Joumana Kairouz, Founder and Owner of the Michigan Center for Personal Injury and Law Offices of Joumana Kairouz, PLLC, USA, who has a doctorate from Yale Law School, is the founder of the biggest law firm in Michigan and was named Lawyer of the Year 2012. She spoke about the challenges she faced and her pride in her Lebanese origins. “Lebanon is smaller than the smallest state in the U.S., Rhode Island,” she noted. “And less than 1% of the U.S. people are of Lebanese descent, but so many are very successful.”
“A person’s success is not measured by the size of the wallet, but by the impact on others.” Joumana Kairouz
“I take great pride when it is mentioned that I am of Lebanese origin. I am proud to make Lebanon proud.” She encouraged others to work for a better Lebanon. “If we don’t like what we see, we must change our behavior. If change cannot happen at the state level, it can happen at another level.” “A person’s success is not measured by the size of the wallet, but by the impact on others.”
Faysal El Khoury, Federal Member of Parliament in the House of Commons, Canada, who created the Canadian-Lebanese Friendship Committee, noted that “We are working to make Canada more accessible. The beautiful country of Canada allowed us to prosper. Canada is opened to every culture and allows every citizen to grow.” His goal is to strengthen the ties between Canada and Lebanon.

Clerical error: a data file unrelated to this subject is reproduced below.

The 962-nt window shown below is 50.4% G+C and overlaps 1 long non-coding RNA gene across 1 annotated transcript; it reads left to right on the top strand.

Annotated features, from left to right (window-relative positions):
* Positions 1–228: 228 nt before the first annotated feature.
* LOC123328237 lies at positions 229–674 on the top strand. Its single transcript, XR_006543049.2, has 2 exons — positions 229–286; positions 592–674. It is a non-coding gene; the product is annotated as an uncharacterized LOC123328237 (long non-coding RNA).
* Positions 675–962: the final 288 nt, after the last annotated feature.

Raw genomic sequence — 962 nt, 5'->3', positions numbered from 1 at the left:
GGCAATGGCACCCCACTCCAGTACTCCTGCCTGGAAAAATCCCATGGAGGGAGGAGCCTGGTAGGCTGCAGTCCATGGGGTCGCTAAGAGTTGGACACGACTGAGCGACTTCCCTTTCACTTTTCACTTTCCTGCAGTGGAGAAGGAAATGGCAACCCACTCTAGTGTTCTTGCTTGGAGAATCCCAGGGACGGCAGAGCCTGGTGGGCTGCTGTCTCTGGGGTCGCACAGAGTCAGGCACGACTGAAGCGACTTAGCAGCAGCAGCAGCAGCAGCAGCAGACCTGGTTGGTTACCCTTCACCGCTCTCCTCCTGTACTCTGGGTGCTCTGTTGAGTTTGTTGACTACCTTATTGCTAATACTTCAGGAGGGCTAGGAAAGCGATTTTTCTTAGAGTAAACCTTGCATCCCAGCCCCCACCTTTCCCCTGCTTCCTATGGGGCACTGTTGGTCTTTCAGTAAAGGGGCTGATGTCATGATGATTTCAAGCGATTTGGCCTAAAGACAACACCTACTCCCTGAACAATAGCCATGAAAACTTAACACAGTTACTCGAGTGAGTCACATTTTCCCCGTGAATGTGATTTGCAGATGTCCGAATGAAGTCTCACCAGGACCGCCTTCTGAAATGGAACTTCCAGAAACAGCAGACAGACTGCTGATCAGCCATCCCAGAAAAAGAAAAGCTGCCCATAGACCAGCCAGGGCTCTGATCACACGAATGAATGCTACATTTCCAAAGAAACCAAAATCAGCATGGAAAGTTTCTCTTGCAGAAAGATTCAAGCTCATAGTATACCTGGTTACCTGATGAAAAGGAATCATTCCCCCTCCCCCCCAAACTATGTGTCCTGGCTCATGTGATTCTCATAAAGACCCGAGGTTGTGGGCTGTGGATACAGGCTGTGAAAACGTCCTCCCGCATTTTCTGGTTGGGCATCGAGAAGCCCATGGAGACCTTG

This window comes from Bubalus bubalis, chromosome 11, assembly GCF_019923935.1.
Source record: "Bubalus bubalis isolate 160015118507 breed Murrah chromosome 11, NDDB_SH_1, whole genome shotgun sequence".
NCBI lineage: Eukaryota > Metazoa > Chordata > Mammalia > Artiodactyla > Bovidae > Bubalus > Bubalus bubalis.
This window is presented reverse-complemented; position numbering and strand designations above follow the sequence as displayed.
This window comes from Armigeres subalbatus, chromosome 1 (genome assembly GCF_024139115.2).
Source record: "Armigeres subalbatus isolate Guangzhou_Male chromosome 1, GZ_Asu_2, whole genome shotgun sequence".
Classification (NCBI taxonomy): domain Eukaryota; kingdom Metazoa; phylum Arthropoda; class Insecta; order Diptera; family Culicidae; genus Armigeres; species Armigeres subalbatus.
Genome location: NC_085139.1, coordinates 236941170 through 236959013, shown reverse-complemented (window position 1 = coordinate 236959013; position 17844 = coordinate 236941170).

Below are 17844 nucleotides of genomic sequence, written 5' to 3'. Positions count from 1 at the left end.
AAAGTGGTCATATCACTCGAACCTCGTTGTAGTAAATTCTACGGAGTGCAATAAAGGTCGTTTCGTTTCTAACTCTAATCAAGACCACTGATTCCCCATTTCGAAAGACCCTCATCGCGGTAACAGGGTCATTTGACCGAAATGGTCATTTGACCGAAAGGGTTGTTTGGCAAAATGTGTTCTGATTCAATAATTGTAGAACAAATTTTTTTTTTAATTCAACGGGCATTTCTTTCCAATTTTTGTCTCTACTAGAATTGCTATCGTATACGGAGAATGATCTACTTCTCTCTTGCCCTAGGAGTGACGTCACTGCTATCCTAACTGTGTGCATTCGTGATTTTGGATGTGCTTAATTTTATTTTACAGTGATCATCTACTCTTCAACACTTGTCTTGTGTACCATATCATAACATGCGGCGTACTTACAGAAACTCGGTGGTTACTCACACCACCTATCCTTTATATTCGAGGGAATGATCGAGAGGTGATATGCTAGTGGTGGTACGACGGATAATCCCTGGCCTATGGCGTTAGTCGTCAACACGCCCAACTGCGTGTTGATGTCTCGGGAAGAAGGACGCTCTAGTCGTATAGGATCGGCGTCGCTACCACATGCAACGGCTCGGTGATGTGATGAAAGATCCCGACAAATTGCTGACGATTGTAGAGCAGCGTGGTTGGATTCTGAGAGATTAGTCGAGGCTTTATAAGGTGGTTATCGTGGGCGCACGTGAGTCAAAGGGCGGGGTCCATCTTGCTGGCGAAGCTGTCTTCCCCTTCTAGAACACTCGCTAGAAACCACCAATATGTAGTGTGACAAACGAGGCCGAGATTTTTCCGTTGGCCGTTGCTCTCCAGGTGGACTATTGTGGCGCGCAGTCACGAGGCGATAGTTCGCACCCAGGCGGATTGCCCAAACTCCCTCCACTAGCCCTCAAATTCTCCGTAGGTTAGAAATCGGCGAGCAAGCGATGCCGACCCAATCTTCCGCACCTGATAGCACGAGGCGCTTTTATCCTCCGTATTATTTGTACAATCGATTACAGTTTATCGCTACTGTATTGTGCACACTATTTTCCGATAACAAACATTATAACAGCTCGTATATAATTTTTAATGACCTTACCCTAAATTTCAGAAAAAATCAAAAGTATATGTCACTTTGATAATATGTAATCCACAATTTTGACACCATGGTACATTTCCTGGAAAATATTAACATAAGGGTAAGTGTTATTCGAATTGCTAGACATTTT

Mr. Norman Nahas, President of the Lebanese Chamber of Commerce in Nova Scotia, added to his comments, including delivering two messages from Canada, one from Prime Minister Justin Trudeau and one from Hon. Geoff Regan, speaker of the House of Commons of Canada. Nahas spoke about his delight in serving as the chairman of the Canadian committee responsible for the Lebanese-Canadian House in Batroun. He said he was inspired to get involved with the Lebanese Diaspora Village when attending the LDE 2015 Conference. “It will help facilitate the bonds between Lebanon and Canada, and show the impact the Lebanese have had on Canada.”
Lebanity Panel: Identity and Restoration of Nationality
The identity defines the nation. The identity gives the nation power, character and most importantly a HOME. The identity for the Lebanese is ‘Lebanity’. The Identity and Restoration of Nationality panel was moderated by the writer and journalist Mr. Jean Aziz and was broadcasted live. The Minister of Foreign Affairs and Emigrants, Minister Gebran Bassil, was the first to comment. He announced the formation of a committee of both the Ministry of Foreign Affairs and Emigrants and the Ministry of Labor to work on implementing the Nationality Law. All the embassies were informed about the law and were sent applications, which descendants of Lebanese emigrants can fill in to restore their nationality. Minister Bassil emphasized the importance of cooperating with the Lebanese spread out around the world, “We have a ten year deadline to apply this and this will be the main goal of the ministry” Then, Haytham Jomaa, the Director General of the General Directorate of Emigrants, asked all the civil society to put their hands together to help reaching the goal. Addressing the diaspora, he said “each one is a soldier to deliver the message to each emigrant who wants to reclaim his nationality.” And Antonio Hachem, the president of the Beirut Bar Association, explained the importance of the Lebanese nationality in restoring the rights of the diaspora. Then they could practice their political rights even when they are away from their HOME. By getting back their nationality, Lebanese can get the Lebanese passports and preserve their rights of inheritance and ownership inside Lebanon. “They can call the Beirut Bar Association which will help free of charge,” he added.